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Garbage In, Garbage Out

Saturday, February 09, 2013
By John Christy

A common objection to belief in God will often reference the level of transgression in the world. In other words, if God really does exist why is there so much wrong in the world? The failure in this logic is that it completely removes the accountability of mankind from the situation. As a programmer I build applications for users to enter and retrieve data. The process of entering data into a website means that the user is capable of many actions that I must anticipate to assure the program runs smoothly. These anticipated actions are referred to as exceptions. In anticipation of these exceptions I write code so that when an exception occurs the program doesn’t stop working but gives the user a response so they can fix the issue themselves. For example, if a U.S. phone number is only supposed to have a ten digit entry I can limit the number of digits entered to only ten. What if the user enters letters instead of numbers? Then I will display a message that tells them they can only enter numbers. The user may not like this limitation but it is for the well-being of the system and for others who are dependent on the system, it is how the system was created to operate. In this example I have created a program with specified order that if followed properly will result in satisfied workflow. In addition to this scenario there is also the added level of storing proper data. What if the user follows the process but enters wrong data? Whose responsibility is that? When at a later time another user retrieves the phone number entered and makes the call only to get the wrong person on the phone is this the programmer’s fault or is this the original user’s fault? Once the program is built and functioning properly it becomes the responsibility of the user to work within the intended order of the program. The mistake of one person entering the wrong name will result in the suffering of another person to figure out the correct information. In theology this intended order is created by God. Due to our selfish desire to do things our way (think Adam and Eve in the Garden of Eden) and ignore the intended order, we have now created a mess of the situation. In computer programming this is often referred to as “garbage in, garbage out”. In theology the mess is referred to as the “depravity of man” and it has completely corrupted our world system. Things no longer work the way they should, the data is wrong and the intended order does not function the way it was planned.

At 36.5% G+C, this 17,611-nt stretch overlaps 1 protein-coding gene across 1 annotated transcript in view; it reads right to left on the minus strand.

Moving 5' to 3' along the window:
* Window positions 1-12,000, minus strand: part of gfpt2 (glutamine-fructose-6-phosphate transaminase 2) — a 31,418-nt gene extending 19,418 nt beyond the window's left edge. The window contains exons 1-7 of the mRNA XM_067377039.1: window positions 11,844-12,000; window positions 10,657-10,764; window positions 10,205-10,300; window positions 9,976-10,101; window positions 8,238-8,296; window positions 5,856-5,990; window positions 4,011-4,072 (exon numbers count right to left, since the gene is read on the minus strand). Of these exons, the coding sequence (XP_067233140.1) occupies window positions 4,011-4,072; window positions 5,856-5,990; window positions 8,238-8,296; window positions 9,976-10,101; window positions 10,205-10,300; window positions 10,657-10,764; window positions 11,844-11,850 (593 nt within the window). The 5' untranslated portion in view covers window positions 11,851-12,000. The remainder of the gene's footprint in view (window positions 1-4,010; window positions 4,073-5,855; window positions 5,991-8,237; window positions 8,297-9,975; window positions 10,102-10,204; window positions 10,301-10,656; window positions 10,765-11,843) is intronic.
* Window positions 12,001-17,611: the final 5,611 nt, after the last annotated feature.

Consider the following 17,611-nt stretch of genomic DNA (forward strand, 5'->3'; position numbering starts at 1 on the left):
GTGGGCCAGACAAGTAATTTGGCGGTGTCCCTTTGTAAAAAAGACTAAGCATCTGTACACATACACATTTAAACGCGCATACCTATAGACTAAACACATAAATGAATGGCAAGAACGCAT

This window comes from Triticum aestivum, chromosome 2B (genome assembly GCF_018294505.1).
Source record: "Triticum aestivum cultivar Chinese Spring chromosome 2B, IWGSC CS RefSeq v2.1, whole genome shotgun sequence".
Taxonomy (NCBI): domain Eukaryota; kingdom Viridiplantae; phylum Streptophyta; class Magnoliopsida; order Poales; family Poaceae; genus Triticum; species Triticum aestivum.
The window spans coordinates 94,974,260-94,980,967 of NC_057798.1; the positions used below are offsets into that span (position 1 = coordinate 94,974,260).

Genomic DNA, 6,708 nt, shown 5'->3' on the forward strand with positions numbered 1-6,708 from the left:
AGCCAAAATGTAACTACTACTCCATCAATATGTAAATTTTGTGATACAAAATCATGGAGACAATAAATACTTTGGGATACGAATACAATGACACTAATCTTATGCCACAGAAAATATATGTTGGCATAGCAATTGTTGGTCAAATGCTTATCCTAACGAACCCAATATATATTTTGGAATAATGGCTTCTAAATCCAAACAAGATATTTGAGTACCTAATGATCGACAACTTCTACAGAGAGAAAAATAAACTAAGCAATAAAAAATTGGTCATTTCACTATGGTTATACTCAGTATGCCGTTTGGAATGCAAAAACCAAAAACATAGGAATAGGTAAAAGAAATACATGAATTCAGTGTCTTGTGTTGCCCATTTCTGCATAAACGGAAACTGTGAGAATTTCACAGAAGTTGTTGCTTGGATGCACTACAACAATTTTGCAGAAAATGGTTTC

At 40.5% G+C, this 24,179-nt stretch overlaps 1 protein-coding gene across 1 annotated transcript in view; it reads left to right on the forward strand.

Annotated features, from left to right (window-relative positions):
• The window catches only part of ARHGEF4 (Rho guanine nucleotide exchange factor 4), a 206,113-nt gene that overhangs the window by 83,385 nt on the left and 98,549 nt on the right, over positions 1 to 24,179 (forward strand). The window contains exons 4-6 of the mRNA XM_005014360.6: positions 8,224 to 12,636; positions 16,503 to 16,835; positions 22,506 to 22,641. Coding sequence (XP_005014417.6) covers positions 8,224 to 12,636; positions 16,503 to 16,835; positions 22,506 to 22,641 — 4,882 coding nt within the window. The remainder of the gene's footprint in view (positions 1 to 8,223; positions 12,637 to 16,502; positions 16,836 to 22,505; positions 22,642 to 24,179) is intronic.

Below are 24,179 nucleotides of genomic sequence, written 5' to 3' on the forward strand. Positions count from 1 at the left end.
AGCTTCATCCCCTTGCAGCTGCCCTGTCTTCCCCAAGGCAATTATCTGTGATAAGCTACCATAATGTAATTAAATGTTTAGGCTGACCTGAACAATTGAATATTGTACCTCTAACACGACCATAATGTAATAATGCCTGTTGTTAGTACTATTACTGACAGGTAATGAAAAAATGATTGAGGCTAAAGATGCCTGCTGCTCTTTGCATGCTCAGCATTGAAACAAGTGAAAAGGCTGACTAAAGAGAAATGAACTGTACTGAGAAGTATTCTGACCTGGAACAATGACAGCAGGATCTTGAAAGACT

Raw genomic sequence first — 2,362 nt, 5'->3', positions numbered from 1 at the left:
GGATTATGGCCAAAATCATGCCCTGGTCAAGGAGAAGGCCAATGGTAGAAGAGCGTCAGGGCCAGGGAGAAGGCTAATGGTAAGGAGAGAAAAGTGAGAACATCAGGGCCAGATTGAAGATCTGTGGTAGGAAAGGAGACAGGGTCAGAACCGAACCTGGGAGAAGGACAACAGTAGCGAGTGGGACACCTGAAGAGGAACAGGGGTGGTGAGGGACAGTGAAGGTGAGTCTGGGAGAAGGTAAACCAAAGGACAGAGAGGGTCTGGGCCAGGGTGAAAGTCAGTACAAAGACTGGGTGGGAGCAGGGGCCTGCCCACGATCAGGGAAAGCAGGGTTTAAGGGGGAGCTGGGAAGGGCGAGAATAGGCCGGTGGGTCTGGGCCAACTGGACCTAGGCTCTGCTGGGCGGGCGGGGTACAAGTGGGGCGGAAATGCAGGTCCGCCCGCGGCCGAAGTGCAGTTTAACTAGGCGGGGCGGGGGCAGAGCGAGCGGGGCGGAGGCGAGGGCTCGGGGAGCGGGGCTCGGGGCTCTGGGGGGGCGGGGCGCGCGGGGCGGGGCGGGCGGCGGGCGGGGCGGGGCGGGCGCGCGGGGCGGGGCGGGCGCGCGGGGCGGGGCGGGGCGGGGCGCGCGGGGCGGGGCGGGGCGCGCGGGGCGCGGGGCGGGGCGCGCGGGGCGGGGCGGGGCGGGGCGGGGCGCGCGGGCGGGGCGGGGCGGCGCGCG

Why doesn't God just fix it and make all things right?

We have a promise in the book of Revelation that God will be repairing the system. Wrong will be made right, the scales will finally balance, justice will be served. In light of this I don’t believe the problem is that we don’t believe in justice, of course we believe in justice. We want bad things to happen to bad people and good things to happen to good people it’s in our human nature to seek justice. We all want to see the wicked punished. The real problem is that we don’t think we are wicked. We don’t believe we deserve punishment. Once we understand our condition of depravity we can begin to understand that the only way for God to serve perfect justice and perfect mercy was to provide for us a perfect mediator.
“Therefore, it was necessary for [Jesus] to be made in every respect like us, his brothers and sisters, so that he could be our merciful and faithful High Priest before God. Then he could offer a sacrifice that would take away the sins of the people.” (Hebrews 2:17, NLT)